By request, it created that special bell for Parsifal by Wagner or the hamer dulcimer, a rare instrument specific to so many musical areals, from the klezmer to China or Iran. 

The weather is lovely and I am ready to discover another gem of culture and architecture, the New Palace. It is hard to chose where to spend most of the time, as both the indoors and the outdoors do have their share of local histories and beauty. But as in the case of many of the places I would discover during my 3-day stay, there is always harmony between those dimensions and the dialogue between the outside and the inside is perfectly fitting. 

The powerful and intelligent Wilhelmine, whose diary was written in French and who loved to chat about life and philosophy with the great Voltaire, a frequent visitor to Bayreuth, created the design of many of the rooms of the New Palace. New, because it was built afther the old one was burned down. The residence has a number of Dutch and German paintings, many of them reflecting the family history of Wilhelmine, and unique pieces of furniture.

One of the most exquisite space is the Cabinet of fragmented mirrors with fragments of mirrors surrounded by pastel contourings and patches of colour placed on the ceiling, as a way to reflect constantly the inner changes into the space. Sounds like a very revolutionary thinking for an art installation, isn't it?

When the weather allows, the outdoors are as much inspiring as the indoors. Neat geometrically delineate spaces filled with season's wild flowers are surrounding the relatively modest looking building of the palace.

The gardens went through constant changes in the last centuries, with various elements added, finally settling for an English gardens style, with small islands in the middle of ponds toured by impassible ducks. It looks like the perfect place to spend a busy afternoon in the city.

Or, you can just get the taste of more nature sighseeing and head to another gem of a place that is directly connected to Wilhelmine, the mysterious Hermitage. You need to put aside at least half a day for this beautiful place, surrounded by a beautiful natural scenery.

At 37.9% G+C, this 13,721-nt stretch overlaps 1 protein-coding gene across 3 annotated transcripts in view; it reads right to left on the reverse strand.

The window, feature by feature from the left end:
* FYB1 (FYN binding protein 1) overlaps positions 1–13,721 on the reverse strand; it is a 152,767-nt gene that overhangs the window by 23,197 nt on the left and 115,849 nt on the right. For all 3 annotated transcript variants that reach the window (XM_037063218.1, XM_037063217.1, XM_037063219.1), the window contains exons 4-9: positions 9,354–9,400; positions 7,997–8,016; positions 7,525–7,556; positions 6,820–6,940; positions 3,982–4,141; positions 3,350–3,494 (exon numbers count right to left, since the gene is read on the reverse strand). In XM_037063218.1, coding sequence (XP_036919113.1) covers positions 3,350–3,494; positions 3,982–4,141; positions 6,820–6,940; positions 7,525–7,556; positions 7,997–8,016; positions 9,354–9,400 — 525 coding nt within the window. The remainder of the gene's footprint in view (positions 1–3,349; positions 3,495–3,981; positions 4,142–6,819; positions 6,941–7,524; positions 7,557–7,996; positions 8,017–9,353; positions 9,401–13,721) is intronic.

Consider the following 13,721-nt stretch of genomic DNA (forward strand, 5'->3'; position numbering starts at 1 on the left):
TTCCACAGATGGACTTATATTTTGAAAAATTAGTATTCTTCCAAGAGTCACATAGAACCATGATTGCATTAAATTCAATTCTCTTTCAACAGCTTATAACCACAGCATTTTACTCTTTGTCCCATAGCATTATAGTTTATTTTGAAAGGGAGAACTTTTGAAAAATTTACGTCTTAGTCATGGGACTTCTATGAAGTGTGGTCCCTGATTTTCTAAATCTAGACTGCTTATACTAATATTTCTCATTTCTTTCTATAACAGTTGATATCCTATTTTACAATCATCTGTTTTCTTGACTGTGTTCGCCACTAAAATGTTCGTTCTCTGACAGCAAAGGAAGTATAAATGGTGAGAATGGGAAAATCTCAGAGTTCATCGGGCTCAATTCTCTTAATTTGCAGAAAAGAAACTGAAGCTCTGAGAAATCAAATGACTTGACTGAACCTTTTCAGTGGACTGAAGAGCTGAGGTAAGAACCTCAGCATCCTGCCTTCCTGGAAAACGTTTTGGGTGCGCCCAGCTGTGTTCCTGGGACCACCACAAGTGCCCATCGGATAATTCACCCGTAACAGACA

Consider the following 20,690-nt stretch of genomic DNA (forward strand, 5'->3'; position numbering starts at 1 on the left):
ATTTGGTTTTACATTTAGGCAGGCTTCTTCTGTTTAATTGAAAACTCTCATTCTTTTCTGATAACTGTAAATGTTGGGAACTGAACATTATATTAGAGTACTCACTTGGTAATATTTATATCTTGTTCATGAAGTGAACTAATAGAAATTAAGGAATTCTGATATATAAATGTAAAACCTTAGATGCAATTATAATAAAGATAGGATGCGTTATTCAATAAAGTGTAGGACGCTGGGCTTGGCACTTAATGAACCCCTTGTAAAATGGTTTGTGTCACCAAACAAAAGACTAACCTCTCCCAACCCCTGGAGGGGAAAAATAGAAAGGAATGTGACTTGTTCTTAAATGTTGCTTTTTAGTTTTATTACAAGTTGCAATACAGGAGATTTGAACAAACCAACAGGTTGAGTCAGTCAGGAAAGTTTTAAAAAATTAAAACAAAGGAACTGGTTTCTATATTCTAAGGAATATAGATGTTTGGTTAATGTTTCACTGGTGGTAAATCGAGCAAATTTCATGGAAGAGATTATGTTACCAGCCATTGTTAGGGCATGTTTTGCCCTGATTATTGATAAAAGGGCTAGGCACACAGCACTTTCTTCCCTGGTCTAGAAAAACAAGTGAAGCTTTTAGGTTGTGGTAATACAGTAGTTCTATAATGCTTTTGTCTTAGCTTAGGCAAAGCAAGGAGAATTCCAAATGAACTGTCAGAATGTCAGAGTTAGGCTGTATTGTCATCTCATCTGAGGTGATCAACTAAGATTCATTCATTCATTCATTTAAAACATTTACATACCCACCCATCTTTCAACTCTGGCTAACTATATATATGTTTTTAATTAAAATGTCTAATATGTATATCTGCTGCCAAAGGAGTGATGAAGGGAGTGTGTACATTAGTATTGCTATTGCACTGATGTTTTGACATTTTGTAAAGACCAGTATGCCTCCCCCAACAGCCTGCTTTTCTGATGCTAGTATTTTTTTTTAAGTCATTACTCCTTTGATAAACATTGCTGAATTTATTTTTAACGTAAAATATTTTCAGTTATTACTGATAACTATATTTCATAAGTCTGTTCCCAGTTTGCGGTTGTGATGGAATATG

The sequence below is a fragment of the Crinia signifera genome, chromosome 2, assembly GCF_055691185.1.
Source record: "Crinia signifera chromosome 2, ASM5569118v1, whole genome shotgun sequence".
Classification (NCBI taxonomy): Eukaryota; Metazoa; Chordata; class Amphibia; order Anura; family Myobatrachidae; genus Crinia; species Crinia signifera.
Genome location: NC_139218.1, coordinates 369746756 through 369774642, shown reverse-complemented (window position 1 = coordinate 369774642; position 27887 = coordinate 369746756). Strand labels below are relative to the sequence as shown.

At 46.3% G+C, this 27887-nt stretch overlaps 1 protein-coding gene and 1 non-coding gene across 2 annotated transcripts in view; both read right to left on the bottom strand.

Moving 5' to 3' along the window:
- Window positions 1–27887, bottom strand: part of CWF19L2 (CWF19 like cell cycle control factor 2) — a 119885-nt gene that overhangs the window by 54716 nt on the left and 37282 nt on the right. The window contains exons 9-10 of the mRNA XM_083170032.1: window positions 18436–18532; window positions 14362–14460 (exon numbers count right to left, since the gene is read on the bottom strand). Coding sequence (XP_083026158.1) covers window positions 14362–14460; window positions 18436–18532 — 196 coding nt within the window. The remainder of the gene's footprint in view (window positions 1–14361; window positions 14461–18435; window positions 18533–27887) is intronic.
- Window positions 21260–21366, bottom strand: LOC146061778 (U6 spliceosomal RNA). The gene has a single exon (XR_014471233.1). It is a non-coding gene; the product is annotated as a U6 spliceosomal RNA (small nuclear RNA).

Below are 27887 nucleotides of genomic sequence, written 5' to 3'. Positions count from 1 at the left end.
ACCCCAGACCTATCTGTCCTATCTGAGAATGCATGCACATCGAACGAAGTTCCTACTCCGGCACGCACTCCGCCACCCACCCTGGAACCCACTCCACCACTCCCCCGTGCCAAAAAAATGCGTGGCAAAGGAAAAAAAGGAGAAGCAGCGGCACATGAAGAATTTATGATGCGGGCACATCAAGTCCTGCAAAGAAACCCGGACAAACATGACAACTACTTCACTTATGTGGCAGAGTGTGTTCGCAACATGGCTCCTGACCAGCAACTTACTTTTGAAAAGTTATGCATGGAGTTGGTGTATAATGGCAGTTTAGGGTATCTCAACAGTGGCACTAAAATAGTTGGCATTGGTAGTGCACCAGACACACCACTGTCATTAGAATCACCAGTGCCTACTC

Centuries old trees give to the ensemble a note of strength and weight. The Hermitage was offered to Wilhelmine by her husband, margrave Friederich, but she decided to add her personal touch to both the gardens and the construction as such. 

Disparate elements such as small cottage where some of the guests were retreating for short amounts of time to live a very strict life and ruins were aimed to reflect a certain philosophy centered on the fragile human destiny and the need to take off from the material life.

An unique pumping system which operates since the late 18th century allowed to create various water games whose meaning was of cleaning the person of its material impurities and offer a life changing experience. 

The initiation-like started from the very beginning, when the lavish dressed guests were introduced to a grotto with interior decorations made of shells of various sizes. Transfigurated by the spectacular water show they were not noticing that their outfits were completely wet. Who cares about such material details, actually? 

The grotto walls are a minutious work of art, with the North Sea small shells creating marine characters. Bayreuth doesn't have any appeal for the sea lovers - except maybe the Lohengrin Therme, which is close to the Hermitage, by the way - but in the grotto, the marine feelings were part of a spiritual experience that Wilhelmine's husband reproduced also under the influence of the Freemasons to whom he belonged. 

Every two hours - before it used to be every hour, but water limitations should be taken into consideration - a short water show wakes up the stoned statues. At the time they were created, the gardens were considered an exception in the history of landscape architecture in Germany, as they were not a copy of any of the consecrated European styles, such as English or French, but were offering a different, German-breed outline.